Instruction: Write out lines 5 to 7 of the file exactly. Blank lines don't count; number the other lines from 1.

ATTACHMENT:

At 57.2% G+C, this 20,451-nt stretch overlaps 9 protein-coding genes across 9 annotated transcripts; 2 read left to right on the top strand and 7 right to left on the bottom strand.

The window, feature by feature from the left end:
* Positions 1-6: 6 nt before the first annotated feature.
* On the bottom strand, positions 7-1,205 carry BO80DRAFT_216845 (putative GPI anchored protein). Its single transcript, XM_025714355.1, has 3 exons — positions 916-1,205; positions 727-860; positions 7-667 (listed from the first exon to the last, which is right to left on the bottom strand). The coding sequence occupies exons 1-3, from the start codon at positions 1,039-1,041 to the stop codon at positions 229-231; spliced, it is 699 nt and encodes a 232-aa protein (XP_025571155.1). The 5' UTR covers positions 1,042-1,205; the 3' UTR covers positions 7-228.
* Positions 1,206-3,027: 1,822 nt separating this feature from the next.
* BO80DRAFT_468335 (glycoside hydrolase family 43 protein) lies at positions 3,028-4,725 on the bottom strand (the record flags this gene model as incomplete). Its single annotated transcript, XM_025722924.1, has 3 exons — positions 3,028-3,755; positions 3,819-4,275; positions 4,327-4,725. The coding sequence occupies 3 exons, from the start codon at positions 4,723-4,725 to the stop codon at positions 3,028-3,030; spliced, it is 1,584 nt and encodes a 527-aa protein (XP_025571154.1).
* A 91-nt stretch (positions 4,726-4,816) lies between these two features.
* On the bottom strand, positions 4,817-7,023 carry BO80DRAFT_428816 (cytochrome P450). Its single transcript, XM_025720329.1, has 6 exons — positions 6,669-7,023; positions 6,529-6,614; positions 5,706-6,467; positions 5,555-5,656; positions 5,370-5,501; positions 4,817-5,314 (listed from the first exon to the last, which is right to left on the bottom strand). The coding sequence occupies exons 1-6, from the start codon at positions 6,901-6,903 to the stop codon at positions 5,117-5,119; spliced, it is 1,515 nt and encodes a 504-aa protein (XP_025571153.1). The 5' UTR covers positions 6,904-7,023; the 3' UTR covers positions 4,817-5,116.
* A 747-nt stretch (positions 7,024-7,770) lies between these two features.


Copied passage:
* Positions 1,206-3,027: 1,822 nt separating this feature from the next.
* BO80DRAFT_468335 (glycoside hydrolase family 43 protein) lies at positions 3,028-4,725 on the bottom strand (the record flags this gene model as incomplete). Its single annotated transcript, XM_025722924.1, has 3 exons — positions 3,028-3,755; positions 3,819-4,275; positions 4,327-4,725. The coding sequence occupies 3 exons, from the start codon at positions 4,723-4,725 to the stop codon at positions 3,028-3,030; spliced, it is 1,584 nt and encodes a 527-aa protein (XP_025571154.1).
* A 91-nt stretch (positions 4,726-4,816) lies between these two features.